It was late December when the first cases of COVID-19 were reported in China. Since then, the disease has spread across the world in a global pandemic. In response, countries have instituted various measures in an effort to slow its spread. One common measure has been to order non-essential businesses to suspend operations. Another common measure has been to limit domestic and foreign travel. But as the economic toll increases and the pandemic begins to abate in certain regions, governments are starting to think about how they will restart their economies.
Yesterday, April 15, 2020, for example, Chancellor Angela Merkel announced a plan to begin reopening the shuttered portions of Germany’s economy starting next week. The day before, US President Donald Trump signaled his desire to reopen American businesses by May 1 if not earlier.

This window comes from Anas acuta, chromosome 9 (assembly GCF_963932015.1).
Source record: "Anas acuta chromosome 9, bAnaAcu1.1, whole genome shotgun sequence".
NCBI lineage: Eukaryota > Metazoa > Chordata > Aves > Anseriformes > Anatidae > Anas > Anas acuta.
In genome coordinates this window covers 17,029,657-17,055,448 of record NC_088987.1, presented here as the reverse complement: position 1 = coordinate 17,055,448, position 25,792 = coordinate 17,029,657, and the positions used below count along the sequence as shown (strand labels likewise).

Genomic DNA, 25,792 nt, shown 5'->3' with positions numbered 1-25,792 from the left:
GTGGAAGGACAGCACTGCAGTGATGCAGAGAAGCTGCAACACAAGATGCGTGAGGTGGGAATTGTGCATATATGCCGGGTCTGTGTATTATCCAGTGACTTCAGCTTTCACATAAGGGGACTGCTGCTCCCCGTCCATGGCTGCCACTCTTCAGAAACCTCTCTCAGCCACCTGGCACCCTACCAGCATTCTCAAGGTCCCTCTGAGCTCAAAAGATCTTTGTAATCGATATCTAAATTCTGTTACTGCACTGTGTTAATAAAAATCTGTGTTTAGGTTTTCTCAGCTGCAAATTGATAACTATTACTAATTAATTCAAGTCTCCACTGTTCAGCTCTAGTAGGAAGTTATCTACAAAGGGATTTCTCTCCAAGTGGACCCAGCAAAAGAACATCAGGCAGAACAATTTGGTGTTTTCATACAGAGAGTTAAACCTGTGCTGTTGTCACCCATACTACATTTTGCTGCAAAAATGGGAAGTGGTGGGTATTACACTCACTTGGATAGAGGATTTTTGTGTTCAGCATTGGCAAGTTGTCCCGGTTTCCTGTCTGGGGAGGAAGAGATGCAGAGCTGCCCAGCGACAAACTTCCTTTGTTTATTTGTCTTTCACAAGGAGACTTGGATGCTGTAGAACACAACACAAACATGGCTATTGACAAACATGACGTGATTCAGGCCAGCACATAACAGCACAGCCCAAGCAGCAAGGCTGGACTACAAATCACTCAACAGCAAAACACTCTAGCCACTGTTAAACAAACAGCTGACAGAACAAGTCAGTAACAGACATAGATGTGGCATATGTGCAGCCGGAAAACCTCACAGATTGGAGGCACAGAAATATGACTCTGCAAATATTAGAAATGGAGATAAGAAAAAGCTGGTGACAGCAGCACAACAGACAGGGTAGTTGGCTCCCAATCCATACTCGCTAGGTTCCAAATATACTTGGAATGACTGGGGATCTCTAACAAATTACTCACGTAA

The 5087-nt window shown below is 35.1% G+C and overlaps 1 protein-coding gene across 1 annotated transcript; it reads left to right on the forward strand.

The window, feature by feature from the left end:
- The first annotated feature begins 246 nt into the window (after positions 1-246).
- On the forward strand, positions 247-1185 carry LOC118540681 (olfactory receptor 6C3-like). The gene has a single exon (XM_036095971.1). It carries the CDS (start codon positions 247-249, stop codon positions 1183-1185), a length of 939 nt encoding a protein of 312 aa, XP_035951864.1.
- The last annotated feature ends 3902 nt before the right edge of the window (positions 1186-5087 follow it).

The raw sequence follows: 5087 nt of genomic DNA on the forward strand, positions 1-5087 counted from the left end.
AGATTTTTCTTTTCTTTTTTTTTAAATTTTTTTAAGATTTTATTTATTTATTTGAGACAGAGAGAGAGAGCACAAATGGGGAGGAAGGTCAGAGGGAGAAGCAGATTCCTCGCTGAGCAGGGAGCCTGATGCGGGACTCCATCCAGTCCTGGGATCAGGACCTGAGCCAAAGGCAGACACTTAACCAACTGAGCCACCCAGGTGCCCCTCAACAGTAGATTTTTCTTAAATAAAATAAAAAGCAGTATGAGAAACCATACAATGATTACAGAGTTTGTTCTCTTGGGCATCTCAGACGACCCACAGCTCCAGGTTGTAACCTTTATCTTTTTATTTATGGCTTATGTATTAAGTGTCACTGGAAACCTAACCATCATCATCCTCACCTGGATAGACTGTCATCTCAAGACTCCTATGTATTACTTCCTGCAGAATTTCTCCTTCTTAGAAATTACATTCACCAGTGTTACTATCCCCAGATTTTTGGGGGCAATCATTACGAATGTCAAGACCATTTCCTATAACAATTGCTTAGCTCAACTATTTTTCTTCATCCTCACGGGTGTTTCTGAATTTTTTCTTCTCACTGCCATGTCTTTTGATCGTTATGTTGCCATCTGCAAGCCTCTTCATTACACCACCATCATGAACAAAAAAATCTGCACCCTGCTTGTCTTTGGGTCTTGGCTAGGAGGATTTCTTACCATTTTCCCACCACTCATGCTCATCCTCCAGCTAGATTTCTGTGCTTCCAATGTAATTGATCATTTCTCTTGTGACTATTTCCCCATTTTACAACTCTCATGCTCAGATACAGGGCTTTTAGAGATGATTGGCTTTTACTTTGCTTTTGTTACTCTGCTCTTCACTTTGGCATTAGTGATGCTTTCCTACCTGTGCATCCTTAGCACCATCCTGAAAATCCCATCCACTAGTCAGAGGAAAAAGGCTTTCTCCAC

Although the process of reopening businesses is still in its early stages even where the pandemic’s apex has apparently passed, this much is clear already: the process will be gradual, vary from jurisdiction to jurisdiction, and confront business with myriad issues.